Google Translate now speaks Ewe, Bambara and Lingala – Jeune Afrique

After Amharic, Hausa and Swahili, ten new African languages ​​can now be translated by the Google Translation service. Alongside Asian or South American languages, such as Bhojpuri (India, Nepal, Fiji), Dhiveri (Maldives) or Quechua (Peru), a handful of new idioms, among the approximately 2,000 used on the African continent, are therefore made available to Internet users.

This free service offered by Google allows you to instantly translate sentences and entire texts into 133 different languages. Bambara (Mali), Ewe (Ghana, Togo), Krio (Sierra Leone), Lingala (Central Africa), Luganda (Uganda, Rwanda), Oromo (Ethiopia), Sepedi ( South Africa), Tigrinya (Eritrea, Ethiopia), Tsonga (South Africa) and Twi (Ghana). Over 300 million people are fluent in these 24 new idioms available for translation.

New technology

Google prides itself on helping to “break down language barriers” and “connect communities around the world”, ensuring support for peoples whose languages ​​remain underrepresented in most technologies. “Google Translate users have never been so numerous, but we still have work to do to make it universal and accessible to everyone,” the tech giant’s CEO, Indian Sundar Pichai, said on May 11. . He was speaking at “Google I/O,” an annual two-day conference hosted by Google at the Moscone Center in San Francisco, California.

This innovation represents a “significant new step” in the technology used by Google Translate, insisted Isaac Caswell, a Google engineer. “These languages ​​are the first that have been added via the ‘Zero-shot’ translation software,” explained the engineer. This learning model allows this machine to translate a language without drawing inspiration from an existing example.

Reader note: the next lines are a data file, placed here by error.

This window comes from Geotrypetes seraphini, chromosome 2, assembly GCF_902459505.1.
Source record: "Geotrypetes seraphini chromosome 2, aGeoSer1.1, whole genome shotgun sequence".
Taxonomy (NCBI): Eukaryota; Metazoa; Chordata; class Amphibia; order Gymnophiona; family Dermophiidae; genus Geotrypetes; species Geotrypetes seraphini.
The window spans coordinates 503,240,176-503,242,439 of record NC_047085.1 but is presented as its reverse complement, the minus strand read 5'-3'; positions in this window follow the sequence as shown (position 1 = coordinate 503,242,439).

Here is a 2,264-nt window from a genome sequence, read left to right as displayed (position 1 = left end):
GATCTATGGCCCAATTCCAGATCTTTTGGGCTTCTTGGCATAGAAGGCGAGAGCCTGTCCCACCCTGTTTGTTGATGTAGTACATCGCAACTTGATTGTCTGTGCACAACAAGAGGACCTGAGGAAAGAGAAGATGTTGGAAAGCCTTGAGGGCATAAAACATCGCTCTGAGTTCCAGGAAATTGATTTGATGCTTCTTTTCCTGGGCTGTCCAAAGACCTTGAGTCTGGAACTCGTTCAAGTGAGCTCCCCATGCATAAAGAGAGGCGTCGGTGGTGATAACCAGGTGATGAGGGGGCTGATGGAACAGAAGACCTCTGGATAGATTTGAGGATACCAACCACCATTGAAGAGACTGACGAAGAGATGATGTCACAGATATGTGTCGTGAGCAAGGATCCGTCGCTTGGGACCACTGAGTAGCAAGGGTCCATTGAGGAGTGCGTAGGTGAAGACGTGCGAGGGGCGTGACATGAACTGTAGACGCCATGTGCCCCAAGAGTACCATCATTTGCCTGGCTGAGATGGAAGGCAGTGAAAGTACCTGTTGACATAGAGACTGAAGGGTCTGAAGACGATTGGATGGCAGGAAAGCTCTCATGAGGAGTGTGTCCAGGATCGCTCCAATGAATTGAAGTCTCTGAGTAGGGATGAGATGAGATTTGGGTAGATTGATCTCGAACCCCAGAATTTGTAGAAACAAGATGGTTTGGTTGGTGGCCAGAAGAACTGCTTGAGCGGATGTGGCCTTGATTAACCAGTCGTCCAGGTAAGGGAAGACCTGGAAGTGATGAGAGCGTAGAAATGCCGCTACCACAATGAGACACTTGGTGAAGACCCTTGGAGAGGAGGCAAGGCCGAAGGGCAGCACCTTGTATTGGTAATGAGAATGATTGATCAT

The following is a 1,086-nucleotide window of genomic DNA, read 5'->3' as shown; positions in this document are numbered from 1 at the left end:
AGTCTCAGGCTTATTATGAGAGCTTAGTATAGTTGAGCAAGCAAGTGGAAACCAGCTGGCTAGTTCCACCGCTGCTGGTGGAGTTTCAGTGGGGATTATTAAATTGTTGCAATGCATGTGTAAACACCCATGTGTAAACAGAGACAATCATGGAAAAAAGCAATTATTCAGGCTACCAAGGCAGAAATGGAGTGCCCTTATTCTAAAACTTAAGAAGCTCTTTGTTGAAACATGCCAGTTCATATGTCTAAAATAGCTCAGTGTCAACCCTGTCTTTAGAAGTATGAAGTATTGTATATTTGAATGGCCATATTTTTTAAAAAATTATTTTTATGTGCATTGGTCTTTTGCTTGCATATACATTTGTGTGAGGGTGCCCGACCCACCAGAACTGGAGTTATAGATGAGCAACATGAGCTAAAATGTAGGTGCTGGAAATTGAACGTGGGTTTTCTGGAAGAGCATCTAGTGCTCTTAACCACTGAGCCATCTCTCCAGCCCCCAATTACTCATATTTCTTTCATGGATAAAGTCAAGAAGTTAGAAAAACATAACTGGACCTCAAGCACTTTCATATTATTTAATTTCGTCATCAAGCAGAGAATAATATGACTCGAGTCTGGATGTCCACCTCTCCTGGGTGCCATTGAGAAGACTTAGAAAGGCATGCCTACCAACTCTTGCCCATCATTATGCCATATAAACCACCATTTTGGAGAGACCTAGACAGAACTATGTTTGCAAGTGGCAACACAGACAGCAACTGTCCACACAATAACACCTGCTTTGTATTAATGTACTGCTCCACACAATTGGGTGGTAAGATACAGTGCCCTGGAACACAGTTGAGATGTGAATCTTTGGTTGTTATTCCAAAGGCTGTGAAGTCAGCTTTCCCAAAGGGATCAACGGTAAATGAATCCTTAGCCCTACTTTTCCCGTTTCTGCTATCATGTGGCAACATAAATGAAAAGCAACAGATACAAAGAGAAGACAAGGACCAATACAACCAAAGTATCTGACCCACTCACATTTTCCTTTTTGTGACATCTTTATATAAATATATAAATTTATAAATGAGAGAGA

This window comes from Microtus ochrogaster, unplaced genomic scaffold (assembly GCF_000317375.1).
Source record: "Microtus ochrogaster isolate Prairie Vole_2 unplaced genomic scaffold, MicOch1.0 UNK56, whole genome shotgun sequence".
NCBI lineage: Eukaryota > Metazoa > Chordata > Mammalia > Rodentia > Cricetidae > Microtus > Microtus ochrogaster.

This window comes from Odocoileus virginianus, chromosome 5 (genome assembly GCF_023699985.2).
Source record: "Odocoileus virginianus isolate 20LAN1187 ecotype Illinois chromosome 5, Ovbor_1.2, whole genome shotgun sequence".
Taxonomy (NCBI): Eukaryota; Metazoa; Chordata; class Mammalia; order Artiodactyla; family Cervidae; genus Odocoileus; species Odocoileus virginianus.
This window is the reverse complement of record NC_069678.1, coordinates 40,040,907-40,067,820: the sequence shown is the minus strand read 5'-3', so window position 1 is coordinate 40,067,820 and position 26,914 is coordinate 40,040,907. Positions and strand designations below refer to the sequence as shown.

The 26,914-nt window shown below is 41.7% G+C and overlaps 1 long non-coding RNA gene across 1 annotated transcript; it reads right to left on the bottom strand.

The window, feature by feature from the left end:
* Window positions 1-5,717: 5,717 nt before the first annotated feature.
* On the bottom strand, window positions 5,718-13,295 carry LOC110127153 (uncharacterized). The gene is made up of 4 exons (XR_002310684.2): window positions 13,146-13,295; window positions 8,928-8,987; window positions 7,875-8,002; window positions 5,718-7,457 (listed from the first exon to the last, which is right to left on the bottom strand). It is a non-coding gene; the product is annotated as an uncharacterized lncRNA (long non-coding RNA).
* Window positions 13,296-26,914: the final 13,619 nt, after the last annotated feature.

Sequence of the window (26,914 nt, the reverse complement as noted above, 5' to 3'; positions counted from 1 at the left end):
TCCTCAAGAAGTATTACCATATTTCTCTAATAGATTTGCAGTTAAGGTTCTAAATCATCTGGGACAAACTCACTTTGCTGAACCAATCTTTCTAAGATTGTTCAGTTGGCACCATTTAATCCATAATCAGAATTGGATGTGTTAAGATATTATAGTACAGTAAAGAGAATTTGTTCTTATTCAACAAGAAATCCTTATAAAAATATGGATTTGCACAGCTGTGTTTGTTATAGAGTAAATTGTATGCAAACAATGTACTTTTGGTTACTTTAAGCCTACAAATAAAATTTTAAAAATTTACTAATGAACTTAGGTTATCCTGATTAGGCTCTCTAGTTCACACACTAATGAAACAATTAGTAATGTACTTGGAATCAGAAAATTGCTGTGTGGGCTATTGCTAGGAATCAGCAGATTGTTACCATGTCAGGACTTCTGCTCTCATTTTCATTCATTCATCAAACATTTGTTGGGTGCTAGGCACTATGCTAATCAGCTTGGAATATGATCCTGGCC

The languages ​​represented are mainly European and neglect linguistically very varied regions, such as Africa

Originally, to develop the Google Translate service, the company used bilingual dictionaries. A costly and time-consuming approach, which will later be replaced by statistical machine translation, based on a large database. For these 24 new languages, the artificial intelligence machine therefore makes it possible to translate texts, even without a prior database.

This innovation contributes to “the extension of coverage to many communities that were very neglected, not only by Google but also by other technologies in general”, added Isaac Caswell.

Neglected African languages

Google has also relied on people whose mother tongues these 24 new idioms are. “Their help has been fundamental in our work”, insisted the company, which has collaborated with more than 100 people and institutions.

“Although translation services cover the most widely spoken languages ​​in the world, they only include about 100 in total, or only 1% of all existing languages,” Google conceded. Moreover, the languages ​​represented are mainly European and neglect linguistically very varied regions, such as Africa or the Americas. »

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